Advocate Divesh Chawla

The government would introduce a scheme to provide a subsidy for advancing the development of industries mainly in backwards areas. The assistance was provided primarily for recouping the assessee on the expenditure incurred for the establishment of the industry. The key question which arises for determination: What the character of the subsidy under the scheme? Whether they should be considered as revenue or capital receipt? This is a matter that has often arisen for consideration before the courts. Broadly speaking, the accepted test is that a subsidy is a capital receipt when it is to promote a new industry or expand an existing unit, while it is a revenue receipt liable to tax if it is granted to enable the assessee to run the business more profitable.

The Legislature by the Finance Act, 2015, amended section 2(24) of the Income Tax Act and inserted clause (xviii) with effect from 1st April 2016. The clause stipulates that the assistance provided by way of a subsidy or by whatever name called, and furnished by the government or authorities or non-government agencies shall be included in the term income, thereby making it liable to tax. The amendment is prospective, which means that the assistance is taxable from the Financial Year 2016-17. The relevant question to determine whether the incentives are liable to tax for the prior fiscal years?

The Hon’ble Supreme Court in each of the case of Sawhney Steels & Press Works Ltd. 228 ITR 253 and Ponni Sugar and Chemical Ltd 306 ITR 392, has characterized the subsidy as capital and revenue respectively based on the relevant facts. Therefore it would be pertinent to understand the circumstances of each instance while characterizing the receipt.

In Sawhney Steels & Press Works Ltd (supra) the assessee was entitled to a subsidy by way of sales tax refund and the relief on account of water rate’s, land revenue as well as electricity charges. The subsidy was provided after it commences production, and there was no obligation to use the funds in any manner.  The Court on these facts held that the scheme did not make any payment directly or indirectly for setting up the industries and was to carry on the business efficiently. The assessee was free to use the money as it liked and was under no obligation to spend the money for a particular purpose. The payments were nothing but supplementary trade receipts and not capital.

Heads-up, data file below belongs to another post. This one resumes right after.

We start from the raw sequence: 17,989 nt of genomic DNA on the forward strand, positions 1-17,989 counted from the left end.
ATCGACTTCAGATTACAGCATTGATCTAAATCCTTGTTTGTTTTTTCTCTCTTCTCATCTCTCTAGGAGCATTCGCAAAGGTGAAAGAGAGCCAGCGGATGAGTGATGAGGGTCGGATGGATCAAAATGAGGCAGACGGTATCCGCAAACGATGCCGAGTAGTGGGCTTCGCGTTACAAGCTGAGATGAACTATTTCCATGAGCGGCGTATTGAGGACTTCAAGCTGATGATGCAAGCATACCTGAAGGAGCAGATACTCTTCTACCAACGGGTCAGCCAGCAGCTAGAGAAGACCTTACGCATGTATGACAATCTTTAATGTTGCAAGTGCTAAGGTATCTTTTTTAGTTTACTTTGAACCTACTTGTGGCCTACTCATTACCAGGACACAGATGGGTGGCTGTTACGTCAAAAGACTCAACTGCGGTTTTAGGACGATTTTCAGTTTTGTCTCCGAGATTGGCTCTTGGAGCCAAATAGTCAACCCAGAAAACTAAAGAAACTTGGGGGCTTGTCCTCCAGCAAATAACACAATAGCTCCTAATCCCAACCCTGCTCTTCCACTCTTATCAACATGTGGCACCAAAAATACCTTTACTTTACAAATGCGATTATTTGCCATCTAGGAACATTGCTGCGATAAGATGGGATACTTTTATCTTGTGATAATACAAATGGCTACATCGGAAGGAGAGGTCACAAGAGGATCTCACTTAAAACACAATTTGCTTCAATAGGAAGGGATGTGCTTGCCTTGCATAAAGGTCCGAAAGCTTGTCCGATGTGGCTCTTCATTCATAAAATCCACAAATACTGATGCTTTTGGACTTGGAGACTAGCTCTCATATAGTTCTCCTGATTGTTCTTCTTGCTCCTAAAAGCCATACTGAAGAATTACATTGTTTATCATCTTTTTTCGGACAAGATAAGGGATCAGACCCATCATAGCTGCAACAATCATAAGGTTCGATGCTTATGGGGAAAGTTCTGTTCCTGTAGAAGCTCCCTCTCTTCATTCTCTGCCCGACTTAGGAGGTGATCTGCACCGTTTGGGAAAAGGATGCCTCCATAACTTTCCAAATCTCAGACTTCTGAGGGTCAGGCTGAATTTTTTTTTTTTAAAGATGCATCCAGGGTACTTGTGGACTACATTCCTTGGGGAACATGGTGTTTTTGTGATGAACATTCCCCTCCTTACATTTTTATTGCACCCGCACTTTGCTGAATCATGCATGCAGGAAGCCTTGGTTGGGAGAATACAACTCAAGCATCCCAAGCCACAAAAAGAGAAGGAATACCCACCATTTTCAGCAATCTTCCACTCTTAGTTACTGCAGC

In Ponni Sugar and Chemical Ltd (supra) the assessee was entitled to a subsidy on two folds; first, in nature of a higher free sale sugar quota and second; the manufacturer collected the excise duty on the sale more than the usual quota but not liable to pay off the duty to the revenue. One of the conditions was to utilize the subsidy only for repayment of the term loan undertaken for setting up new unit/ expansion of the existing business.  The Supreme Court held that the character of the receipt in the hands of the assessee has to be determined concerning the purpose for which the subsidy was given. The purpose was a crucial test and the point of time, the source or the form of receipt is immaterial and irrelevant. As one of the conditions was the utilising of the subsidy for repayment of term loans undertaken for setting up new units or expansion of existing business the subsidy was capital in nature.